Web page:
Political row a turn-off for viewers of news bulletins and a switch-on for debate and analysis shows.
While the scandal over MPs’ expenses has been catastrophic for Parliament, the opposite has been true for debate and news analysis shows as the revelations boosted ratings.
The runaway beneficiary was BBC1’s long-running political debate show, Question Time, hosted by David Dimbleby, which first aired in 1979. The panellists, including housing and planning minister Margaret Beckett, were heckled by members of the audience as the public furore surrounding the issue gave the programme its largest audience since April 2005.
The hour-long show on 14 May, in its late-night slot of 10.40pm, averaged an impressive 3.8 million/29.5%, hitting a peak of 4 million/29.5% at 10.55pm. The show was up by 46% compared with the channel’s year to date slot average of 2.6 million/20.7%.
The show has also been a hit online. A YouTube clip featuring Beckett had been viewed 125,000 times by Friday afternoon.
The last time Question Time got a higher audience in its regular 10.40pm slot was 21 February 2002 when 4.8 million (31.2%) tuned in.
Viewer interest in MP’s ex-pens-es was sustained after Question Time ended at 11.40pm with BBC1’s This Week, which looks at events in Westminster. The 35-minute show, featuring Andrew Neil, Michael Portillo and MP Diane Abbott, attracted 1.5 million/23%. It was the programme’s best performance since 24 June 2004 when 1.8 million/24.6% watched.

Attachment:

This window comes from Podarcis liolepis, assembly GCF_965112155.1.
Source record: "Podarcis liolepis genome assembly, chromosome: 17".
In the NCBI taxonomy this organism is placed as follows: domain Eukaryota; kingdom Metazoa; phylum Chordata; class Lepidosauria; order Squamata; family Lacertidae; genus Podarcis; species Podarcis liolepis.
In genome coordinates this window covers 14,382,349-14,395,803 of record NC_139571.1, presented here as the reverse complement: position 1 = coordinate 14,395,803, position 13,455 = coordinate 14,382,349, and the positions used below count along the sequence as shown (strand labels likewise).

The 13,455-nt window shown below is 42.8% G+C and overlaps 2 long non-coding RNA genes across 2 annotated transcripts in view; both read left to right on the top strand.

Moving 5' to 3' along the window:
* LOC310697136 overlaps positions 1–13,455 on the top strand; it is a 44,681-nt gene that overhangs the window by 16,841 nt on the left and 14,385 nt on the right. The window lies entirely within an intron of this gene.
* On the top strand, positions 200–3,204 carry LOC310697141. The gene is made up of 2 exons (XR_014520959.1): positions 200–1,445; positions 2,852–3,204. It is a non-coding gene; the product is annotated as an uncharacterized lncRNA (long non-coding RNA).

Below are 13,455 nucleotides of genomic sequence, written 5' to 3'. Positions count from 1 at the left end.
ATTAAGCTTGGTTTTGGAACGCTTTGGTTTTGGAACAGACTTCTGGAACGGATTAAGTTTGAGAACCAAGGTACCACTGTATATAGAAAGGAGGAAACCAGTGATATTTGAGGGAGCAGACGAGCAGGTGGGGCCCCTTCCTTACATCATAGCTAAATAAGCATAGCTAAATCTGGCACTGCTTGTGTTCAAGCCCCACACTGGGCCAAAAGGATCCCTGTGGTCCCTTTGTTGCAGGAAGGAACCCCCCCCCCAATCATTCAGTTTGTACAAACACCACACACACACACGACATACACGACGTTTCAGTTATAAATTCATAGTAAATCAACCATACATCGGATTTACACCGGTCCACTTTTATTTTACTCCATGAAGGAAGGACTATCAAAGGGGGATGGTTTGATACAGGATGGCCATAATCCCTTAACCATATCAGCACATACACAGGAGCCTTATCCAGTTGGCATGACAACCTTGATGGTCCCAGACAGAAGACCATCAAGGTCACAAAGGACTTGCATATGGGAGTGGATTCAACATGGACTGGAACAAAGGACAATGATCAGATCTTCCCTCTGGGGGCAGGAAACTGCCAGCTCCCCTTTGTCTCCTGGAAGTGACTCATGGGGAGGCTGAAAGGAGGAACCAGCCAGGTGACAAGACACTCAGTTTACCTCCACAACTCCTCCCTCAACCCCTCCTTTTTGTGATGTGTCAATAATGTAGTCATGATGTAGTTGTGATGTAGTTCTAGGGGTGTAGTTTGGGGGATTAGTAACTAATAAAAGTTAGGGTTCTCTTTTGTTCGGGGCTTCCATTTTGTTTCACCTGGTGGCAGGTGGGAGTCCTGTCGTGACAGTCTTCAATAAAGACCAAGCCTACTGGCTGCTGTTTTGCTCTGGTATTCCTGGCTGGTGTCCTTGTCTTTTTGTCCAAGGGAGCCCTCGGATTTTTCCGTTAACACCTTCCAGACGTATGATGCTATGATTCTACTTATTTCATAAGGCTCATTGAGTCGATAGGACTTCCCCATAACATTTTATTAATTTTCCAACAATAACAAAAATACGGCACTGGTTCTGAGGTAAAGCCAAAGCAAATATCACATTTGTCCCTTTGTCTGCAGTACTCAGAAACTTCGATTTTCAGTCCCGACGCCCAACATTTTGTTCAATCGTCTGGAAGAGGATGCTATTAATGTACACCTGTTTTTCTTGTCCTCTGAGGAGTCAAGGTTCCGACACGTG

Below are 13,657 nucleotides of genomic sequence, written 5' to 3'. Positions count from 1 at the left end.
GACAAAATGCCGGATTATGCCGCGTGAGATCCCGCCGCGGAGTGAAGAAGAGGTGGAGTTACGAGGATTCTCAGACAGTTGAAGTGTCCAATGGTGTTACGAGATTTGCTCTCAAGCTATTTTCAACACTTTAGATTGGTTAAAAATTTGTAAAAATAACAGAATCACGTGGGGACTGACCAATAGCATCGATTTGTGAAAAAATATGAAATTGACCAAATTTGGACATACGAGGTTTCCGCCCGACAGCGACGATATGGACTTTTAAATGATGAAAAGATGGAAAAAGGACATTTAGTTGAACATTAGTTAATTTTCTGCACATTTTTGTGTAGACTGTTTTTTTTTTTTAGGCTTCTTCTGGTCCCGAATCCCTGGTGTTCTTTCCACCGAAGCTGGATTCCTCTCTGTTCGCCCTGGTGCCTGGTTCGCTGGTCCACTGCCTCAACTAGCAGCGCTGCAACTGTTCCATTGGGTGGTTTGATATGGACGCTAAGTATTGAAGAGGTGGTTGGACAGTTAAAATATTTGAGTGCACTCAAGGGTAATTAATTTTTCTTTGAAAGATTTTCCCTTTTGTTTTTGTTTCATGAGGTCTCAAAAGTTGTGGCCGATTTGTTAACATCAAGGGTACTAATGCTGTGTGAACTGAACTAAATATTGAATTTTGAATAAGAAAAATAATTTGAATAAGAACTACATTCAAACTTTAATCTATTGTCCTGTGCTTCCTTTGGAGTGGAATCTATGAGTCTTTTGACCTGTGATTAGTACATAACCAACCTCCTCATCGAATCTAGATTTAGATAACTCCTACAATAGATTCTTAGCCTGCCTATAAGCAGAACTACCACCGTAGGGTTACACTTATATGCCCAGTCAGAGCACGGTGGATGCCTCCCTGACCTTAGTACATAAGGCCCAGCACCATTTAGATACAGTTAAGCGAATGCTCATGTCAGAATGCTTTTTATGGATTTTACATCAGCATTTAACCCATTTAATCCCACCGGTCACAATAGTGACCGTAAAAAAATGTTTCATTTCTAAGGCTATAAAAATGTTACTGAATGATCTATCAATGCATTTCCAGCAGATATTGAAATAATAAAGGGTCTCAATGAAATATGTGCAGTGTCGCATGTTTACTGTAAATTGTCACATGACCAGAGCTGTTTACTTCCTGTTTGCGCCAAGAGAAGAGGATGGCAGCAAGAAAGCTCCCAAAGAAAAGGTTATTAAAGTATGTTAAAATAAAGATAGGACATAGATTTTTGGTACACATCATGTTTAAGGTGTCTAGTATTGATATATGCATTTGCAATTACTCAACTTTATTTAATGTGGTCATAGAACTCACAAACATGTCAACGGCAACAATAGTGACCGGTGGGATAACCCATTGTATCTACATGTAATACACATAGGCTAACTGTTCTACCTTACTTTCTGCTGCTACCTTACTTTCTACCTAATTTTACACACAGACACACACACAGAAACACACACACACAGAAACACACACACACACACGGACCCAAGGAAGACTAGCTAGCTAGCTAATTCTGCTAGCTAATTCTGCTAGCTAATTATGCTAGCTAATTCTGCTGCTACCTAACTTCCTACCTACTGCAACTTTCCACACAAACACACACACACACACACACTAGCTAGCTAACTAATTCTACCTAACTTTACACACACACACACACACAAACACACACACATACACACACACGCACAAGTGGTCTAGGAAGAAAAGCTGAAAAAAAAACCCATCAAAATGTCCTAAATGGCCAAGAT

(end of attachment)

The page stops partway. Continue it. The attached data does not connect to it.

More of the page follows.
BBC2’s Newsnight gained a more modest boost. The current affairs show averaged 958,000/7.6% in its regular 10.30pm slot. The week’s audience was up by 12,000 on the programme’s performance so far this year of 946,000/6.6%.
While news analysis/debate-style shows have benefited from the scandal, it appears to have been a turn-off for viewers of news bulletins. The main news bulletins on the two biggest terrestrials channels actually saw audiences fall, even though both BBC1 and ITV1 covered the issue in depth.
BBC1’s Six O’Clock News averaged 4.1 million/24.9% last week, a fall of 700,000 on the bulletin’s average year-to-date performance of 4.8 million/26.3%.
The Ten O’Clock News showed a smaller decrease. Last week, the programme averaged 4.7 million/24.5% compared with a year-to-date performance of 4.9 million/24.9%.
Similarly, ITV1’s key news programmes also had a fall in viewer numbers last week. Its Evening News at 6.30pm averaged 3.3 million/18.4% across Monday to Friday. This compares with a performance of 3.7 million/18.8% for the year so far. The 35-minute News at Ten averaged 2.2 million, 11.5% share down from its year to date average of 2.5 million/12.6%.
Elsewhere, Channel 4 News wasn’t immune from a drop in viewers. Its main 7pm show averaged 863,000/4.5% (including viewers for C4+1) across last week. This compares with a programme average so far this year of 910,000/4.3%.
Politically themed shows may continue to benefit. With the resignation of the Speaker of the House of Commons, the saga of MP’s expenses looks set to rumble on.